“thorium3.com,” which was used by members of Lehman’s “team” to communicate about
matters related to Thorium.
In June, Hewlett-Packard (“HP”) held a conference in Las Vegas focused on its
Vertica software platform, which is not used by Experian. On May 28, 2014, Thomas
emailed Lehman, Watkins, Cowie, and Behrozi to discuss a product proposal for the
conference, a draft website for Thorium, business cards, and a goal that all participants would
become certified on HP’s Vertica software. (Ex. 16.) Plaintiff alleges that Watkins, Cowie,
Behrozi, Thomas and other Experian employees attended the conference with Lehman.
Several weeks later, Lehman prepared a document detailing next steps for Thorium following
the HP conference (Ex. 24), and sent it to Behrozi, Ghahary, and Cowie, along with notes for
an upcoming meeting with IIS (a vendor of Experian) in New York (Ex. 25).
On June 19, Lehman filed articles of incorporation for Thorium Data Science, LLC.
(See Ex. 15.) His last day of employment with Experian was June 30, 2014.
Competitive Activity and Disclosure of Information
In July 2014, Ghahary sent Lehman a Powerpoint presentation which contained
allegedly confidential screenshots of the user interface for Plaintiff’s marketing software.
(Compl. ¶ 152; see Ex. 41.) Lehman asked whether the graphics in slides 4 and 12 of the
presentation are “directly or partially from Experian” and “if so, we need to rework please.”
(Email, Ex. 42.) Ghahary confirmed that they were, and sent Lehman a new version.
Nevertheless, Lehman sent the original version to a representative of HP on September 15,
to provide “context on [Thorium].” (Ex. 43.) Lehman sent it to another HP employee on
December 8, 2014. (Ex. 45.)
By the fall of 2014, Lehman and his “team” had apparently decided to offer their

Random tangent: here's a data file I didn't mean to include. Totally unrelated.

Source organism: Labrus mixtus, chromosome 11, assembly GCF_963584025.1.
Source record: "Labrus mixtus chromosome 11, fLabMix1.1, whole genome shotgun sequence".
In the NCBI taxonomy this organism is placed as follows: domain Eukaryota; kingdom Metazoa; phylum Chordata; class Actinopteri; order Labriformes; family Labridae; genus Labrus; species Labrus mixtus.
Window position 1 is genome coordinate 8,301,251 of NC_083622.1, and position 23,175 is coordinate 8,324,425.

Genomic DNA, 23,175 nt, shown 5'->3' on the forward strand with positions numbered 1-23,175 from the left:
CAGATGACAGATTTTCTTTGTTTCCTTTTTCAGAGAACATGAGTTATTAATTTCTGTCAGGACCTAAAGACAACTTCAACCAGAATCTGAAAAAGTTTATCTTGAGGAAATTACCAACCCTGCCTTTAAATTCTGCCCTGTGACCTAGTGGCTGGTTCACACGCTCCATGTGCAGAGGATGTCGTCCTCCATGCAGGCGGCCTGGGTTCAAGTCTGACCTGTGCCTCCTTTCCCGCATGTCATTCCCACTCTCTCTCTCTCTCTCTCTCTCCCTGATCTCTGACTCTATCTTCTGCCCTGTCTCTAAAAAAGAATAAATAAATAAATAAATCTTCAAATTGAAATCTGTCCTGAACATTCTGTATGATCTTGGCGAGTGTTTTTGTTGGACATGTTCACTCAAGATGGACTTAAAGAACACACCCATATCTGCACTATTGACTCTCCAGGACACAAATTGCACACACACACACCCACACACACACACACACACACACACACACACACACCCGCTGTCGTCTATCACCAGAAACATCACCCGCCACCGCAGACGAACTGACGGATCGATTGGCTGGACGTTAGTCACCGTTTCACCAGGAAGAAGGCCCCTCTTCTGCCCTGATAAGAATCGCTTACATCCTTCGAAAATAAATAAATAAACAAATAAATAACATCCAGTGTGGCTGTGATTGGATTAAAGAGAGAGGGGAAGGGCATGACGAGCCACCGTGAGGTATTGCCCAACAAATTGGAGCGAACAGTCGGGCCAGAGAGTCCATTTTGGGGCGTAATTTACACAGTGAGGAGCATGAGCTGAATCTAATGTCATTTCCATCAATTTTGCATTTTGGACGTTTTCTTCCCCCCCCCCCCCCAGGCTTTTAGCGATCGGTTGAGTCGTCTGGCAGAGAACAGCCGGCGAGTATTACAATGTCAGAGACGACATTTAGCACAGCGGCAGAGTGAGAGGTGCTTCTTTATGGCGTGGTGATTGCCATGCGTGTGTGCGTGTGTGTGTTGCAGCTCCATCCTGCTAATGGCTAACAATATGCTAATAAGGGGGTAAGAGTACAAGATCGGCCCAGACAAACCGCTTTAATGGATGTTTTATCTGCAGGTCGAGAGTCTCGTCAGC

services to develop a marketing attribution product for IIS and HP, aided by their knowledge
of Experian’s product and their access to Experian’s internal documents. In October,
Lehman emailed Watkins and Thomas, stating that “Attribution is a Thorium
initiative . . . Do we have some way for you to see the Experian product?” (Ex. 29.) The
following day, 147 “.java” files containing Experian’s confidential source code and algorithm
for its attribution product were allegedly copied to Lehman’s desktop computer. (Compl.
¶ 132.) Lehman contends that these files may have been copied to a shared Google Drive,
which would have automatically copied the files to his computer, but he was not aware of
them and he did not use or access them. (Lehman Decl. ¶¶ 11-12.)
On October 10, Lehman emailed Watkins, stating, “On marketing attribution, we need
to first reassure [IIS representatives] that we know the space well. . . . Do we have more
detailed docs from Experian that we can share with them?” (Ex. 32.) In a follow-up email,
Lehman told him, “Just a reminder that sharing docs on the Experian solution is one step to
reassuring them that we know the space well.” (Ex. 33.) Watkins sent him some documents,
telling him to “sift through and pick what you want to send on[.]” (Id.) Later that day,